What is a Class III Work Site

In the US, industrial safety regulators categorize classified work sites into various groupings: Class I, Class II or Class III. Out of the three classifications, Class I and Class II which involve the presence of flammable gases or vapors and dusts, are considered to be the most common.

Class III Work Site, governing combustible fibers and flyings, is rarely covered because such facilities are not as widespread. However, because Class III locations are equally as dangerous as Class I and Class II sites, it is important to understand the safety standards that govern this grouping.

Class III Work Site Hazards and Definitions

Examples of Class III hazardous locations include the following: textile mills, woodshops and cotton storage centers. Class III equipment, which includes heavy-duty lighting systems and portable tools, are equipped with more or less the same set of features that contain ignitions inside the unit. An exception to this practice is wiring installations for Class III, Division 2 locations.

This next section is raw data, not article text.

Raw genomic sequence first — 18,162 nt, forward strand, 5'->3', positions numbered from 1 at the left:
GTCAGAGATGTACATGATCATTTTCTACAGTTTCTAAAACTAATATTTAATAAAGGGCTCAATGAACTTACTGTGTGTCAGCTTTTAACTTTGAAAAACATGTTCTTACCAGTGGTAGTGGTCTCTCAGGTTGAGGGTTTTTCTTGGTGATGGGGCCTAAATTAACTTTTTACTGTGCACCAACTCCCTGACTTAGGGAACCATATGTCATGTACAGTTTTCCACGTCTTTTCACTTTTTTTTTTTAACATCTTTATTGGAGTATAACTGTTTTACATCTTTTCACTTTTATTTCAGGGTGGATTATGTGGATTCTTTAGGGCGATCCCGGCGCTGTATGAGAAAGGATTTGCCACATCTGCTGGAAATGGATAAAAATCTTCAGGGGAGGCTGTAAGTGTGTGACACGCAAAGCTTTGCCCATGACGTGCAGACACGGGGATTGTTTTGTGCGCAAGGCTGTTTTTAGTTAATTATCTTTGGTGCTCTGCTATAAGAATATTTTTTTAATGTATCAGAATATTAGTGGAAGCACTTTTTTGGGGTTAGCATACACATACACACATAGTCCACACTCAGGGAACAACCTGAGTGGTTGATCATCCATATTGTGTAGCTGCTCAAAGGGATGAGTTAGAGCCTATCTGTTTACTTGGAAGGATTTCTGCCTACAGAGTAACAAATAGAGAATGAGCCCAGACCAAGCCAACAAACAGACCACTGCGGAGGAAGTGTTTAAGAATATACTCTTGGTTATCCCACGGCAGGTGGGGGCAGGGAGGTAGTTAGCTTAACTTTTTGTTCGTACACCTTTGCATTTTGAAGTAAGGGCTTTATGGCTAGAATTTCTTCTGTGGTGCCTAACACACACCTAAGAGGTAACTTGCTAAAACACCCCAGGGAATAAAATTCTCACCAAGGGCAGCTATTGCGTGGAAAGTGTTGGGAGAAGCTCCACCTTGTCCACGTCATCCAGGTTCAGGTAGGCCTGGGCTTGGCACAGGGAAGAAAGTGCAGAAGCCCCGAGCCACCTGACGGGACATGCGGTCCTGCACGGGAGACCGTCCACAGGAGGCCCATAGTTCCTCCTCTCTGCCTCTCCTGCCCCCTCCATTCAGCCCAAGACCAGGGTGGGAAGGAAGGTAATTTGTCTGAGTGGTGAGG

In most cases, flammable fibers and flyings in Class III facilities are not floating around in the air. Instead, Class III particles tend to build up on immobile machines or permanent structures over time. The accumulation of fibers become extremely dangerous when exposed to an ignition source, such as a spark or intense heat.

Reducing the Accumulation of Heat

It is best practice to maintain adequate ventilation in Class III facilities.  This is because fibers or flyings can accumulate on machines, causing heat to become trapped inside the unit. Increasing the operating temperature of equipment can cause malfunction or in the worst-case scenario – result in a fatal explosion, when igniting an unstable, flammable compound.